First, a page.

Is decreasing tuition for all the right approach?
One of Ehima Osazuwa’s main platform points is “Let’s Talk Tuition”, a point that resonates with many students. His platform states that “affordable tuition and decreased student debt is a vision we will accomplish in McMaster by implementing [this plan].”
Osazuwa’s twitter account also emphasizes this point, seen in a tweet sent on Jan. 22 that states “I will plant the seed to lower tuition #forwardtogether”.
“I will plant the seed to lower tuition” #forwardtogether
— Ehima (@ehima2015) January 22, 2015
However, the idea of lowering tuition for all students might not be the best way to approach this issue. MSU VP (Education) Rodrigo Narro Perez often deals with issues concerning tuition, and offers a different approach.
“If you have a willing and qualified student who cannot afford to go to school, then that’s where you should focus,” he said. He suggests that tuition should be looked at from an equitable standpoint, instead of aiming for equality.
An alternative to Osazuwa’s platform would be focusing on providing discounts for students who demonstrate financial need, not on the almost impossible goal of lowering tuition for all students.
Most importantly, when reading into the details of Osazuwa’s platform, he does not necessarily plan to decrease tuition, making his previous tweet quite misleading.
Looking at the real plan
Instead of lowering tuition, his actual plan aims to put together a committee on the SRA that “looks into equipping students with tools and knowledge on tuition and how to ease the burden.”
It also looks at implementing a plan to reduce the cost of textbooks by working with the university to create guidelines that professors must follow when introducing new editions of the textbook. Professors would be required to give reasons why a new edition of a textbook is necessary over the older version.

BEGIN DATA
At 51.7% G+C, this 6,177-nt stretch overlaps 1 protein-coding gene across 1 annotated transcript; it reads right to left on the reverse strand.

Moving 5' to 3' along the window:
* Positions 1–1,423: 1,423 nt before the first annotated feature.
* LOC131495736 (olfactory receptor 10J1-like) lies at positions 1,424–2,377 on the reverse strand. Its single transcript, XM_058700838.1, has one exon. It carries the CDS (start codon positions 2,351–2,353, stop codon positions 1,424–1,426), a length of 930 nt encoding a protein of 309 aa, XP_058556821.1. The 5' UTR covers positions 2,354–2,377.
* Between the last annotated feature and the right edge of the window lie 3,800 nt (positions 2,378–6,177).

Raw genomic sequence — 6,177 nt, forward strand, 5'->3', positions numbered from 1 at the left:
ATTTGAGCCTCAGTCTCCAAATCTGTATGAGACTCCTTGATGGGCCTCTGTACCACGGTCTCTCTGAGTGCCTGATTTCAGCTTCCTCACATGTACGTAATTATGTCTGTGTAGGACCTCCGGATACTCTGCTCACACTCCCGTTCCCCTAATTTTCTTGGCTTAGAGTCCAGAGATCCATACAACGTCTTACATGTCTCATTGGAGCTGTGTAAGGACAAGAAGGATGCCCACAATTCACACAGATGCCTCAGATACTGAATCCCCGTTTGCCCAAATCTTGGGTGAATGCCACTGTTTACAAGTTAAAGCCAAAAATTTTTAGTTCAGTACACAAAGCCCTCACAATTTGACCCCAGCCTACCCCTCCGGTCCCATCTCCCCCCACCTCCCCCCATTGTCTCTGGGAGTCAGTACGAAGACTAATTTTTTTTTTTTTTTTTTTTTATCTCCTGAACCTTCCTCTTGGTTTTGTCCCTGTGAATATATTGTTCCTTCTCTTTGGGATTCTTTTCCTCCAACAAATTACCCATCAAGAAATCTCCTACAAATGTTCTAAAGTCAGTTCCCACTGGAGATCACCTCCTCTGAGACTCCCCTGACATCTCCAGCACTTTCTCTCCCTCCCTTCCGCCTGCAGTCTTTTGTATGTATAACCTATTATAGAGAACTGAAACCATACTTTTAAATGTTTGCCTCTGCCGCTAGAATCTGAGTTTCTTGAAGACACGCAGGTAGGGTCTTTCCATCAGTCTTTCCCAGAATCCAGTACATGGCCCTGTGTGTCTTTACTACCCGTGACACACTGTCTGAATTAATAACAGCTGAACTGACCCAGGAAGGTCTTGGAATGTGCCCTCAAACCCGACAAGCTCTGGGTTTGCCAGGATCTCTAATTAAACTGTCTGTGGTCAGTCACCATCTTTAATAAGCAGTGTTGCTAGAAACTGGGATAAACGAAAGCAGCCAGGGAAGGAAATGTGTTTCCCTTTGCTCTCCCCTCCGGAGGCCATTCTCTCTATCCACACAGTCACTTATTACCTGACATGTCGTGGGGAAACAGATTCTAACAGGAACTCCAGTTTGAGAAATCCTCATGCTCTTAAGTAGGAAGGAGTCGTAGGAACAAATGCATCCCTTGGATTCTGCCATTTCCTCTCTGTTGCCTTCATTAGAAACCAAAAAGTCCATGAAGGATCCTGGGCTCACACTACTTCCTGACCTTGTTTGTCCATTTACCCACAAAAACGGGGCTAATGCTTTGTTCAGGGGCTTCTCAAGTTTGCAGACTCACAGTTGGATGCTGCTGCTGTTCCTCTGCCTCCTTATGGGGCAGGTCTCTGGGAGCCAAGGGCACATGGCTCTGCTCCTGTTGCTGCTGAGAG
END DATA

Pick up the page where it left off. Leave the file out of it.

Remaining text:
The committee could be a great addition to McMaster; however, it may be redundant, as the External Affairs Committee at McMaster already deals with issues such as tuition, among other things.
His second point about mandating guidelines for professors about which textbooks they can use is much less feasible.
It would be very difficult to enforce a “strict regulation” for textbooks. The VP (Education) Perez provided several more feasible solutions.
Perez suggests that the MSU could encourage professors to use coursewares or post publicly available journals instead of using new textbooks.
He also mentioned a project by the Ontario Undergraduate Student Alliance, who is currently lobbying to bring a unique system used in B.C. to Ontario.
“In B.C., there’s something called the Open Educational Resources,” said Perez. “[The B.C. government] funded the textbooks for most of the first year and some second year courses, and now they are free,” said Perez.
Encouraging courseware, the use of publicly available journals, and lobbying for a different system are all unique ways to approach the issue of expensive textbooks. Osazuwa’s plan to work with the university to enforce regulation is a difficult plan, which could be better replaced by a more feasible alternative.
Overall, Osazuwa should be more cautious when explaining his Let’s Talk Tuition platform point. The two-part plan consists of an SRA committee and the enforcement of a textbook guideline for professors.